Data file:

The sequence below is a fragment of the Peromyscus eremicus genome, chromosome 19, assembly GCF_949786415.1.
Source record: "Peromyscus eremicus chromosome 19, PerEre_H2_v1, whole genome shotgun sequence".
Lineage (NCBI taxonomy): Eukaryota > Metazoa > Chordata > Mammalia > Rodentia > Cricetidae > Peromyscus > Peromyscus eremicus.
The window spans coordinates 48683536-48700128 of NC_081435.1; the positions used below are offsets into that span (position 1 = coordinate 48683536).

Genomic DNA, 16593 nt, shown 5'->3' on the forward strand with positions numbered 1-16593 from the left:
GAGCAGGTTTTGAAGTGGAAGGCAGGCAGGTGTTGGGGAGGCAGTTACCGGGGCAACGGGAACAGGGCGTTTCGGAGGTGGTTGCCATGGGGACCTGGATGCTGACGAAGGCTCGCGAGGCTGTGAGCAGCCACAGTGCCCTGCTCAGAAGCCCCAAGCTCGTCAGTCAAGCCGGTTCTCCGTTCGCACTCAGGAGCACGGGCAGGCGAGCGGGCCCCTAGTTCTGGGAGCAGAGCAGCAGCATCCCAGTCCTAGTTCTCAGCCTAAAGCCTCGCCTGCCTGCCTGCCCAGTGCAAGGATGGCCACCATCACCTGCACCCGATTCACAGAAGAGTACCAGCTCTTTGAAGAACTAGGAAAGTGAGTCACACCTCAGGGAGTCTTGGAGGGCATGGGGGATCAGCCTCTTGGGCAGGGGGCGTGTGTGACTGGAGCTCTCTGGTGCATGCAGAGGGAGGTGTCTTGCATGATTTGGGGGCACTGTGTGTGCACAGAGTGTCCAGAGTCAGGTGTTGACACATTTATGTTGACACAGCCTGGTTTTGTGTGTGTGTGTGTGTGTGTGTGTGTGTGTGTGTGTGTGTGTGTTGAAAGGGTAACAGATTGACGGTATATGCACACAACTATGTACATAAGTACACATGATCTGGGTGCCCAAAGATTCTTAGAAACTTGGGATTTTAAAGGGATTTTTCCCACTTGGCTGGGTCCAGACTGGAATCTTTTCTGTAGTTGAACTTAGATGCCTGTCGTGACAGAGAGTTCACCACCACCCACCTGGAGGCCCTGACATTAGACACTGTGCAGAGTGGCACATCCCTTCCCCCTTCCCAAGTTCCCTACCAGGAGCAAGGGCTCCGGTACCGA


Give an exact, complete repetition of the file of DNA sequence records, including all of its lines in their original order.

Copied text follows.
The sequence below is a fragment of the Peromyscus eremicus genome, chromosome 19, assembly GCF_949786415.1.
Source record: "Peromyscus eremicus chromosome 19, PerEre_H2_v1, whole genome shotgun sequence".
Lineage (NCBI taxonomy): Eukaryota > Metazoa > Chordata > Mammalia > Rodentia > Cricetidae > Peromyscus > Peromyscus eremicus.
The window spans coordinates 48683536-48700128 of NC_081435.1; the positions used below are offsets into that span (position 1 = coordinate 48683536).

Genomic DNA, 16593 nt, shown 5'->3' on the forward strand with positions numbered 1-16593 from the left:
GAGCAGGTTTTGAAGTGGAAGGCAGGCAGGTGTTGGGGAGGCAGTTACCGGGGCAACGGGAACAGGGCGTTTCGGAGGTGGTTGCCATGGGGACCTGGATGCTGACGAAGGCTCGCGAGGCTGTGAGCAGCCACAGTGCCCTGCTCAGAAGCCCCAAGCTCGTCAGTCAAGCCGGTTCTCCGTTCGCACTCAGGAGCACGGGCAGGCGAGCGGGCCCCTAGTTCTGGGAGCAGAGCAGCAGCATCCCAGTCCTAGTTCTCAGCCTAAAGCCTCGCCTGCCTGCCTGCCCAGTGCAAGGATGGCCACCATCACCTGCACCCGATTCACAGAAGAGTACCAGCTCTTTGAAGAACTAGGAAAGTGAGTCACACCTCAGGGAGTCTTGGAGGGCATGGGGGATCAGCCTCTTGGGCAGGGGGCGTGTGTGACTGGAGCTCTCTGGTGCATGCAGAGGGAGGTGTCTTGCATGATTTGGGGGCACTGTGTGTGCACAGAGTGTCCAGAGTCAGGTGTTGACACATTTATGTTGACACAGCCTGGTTTTGTGTGTGTGTGTGTGTGTGTGTGTGTGTGTGTGTGTGTGTGTGTTGAAAGGGTAACAGATTGACGGTATATGCACACAACTATGTACATAAGTACACATGATCTGGGTGCCCAAAGATTCTTAGAAACTTGGGATTTTAAAGGGATTTTTCCCACTTGGCTGGGTCCAGACTGGAATCTTTTCTGTAGTTGAACTTAGATGCCTGTCGTGACAGAGAGTTCACCACCACCCACCTGGAGGCCCTGACATTAGACACTGTGCAGAGTGGCACATCCCTTCCCCCTTCCCAAGTTCCCTACCAGGAGCAAGGGCTCCGGTACCGA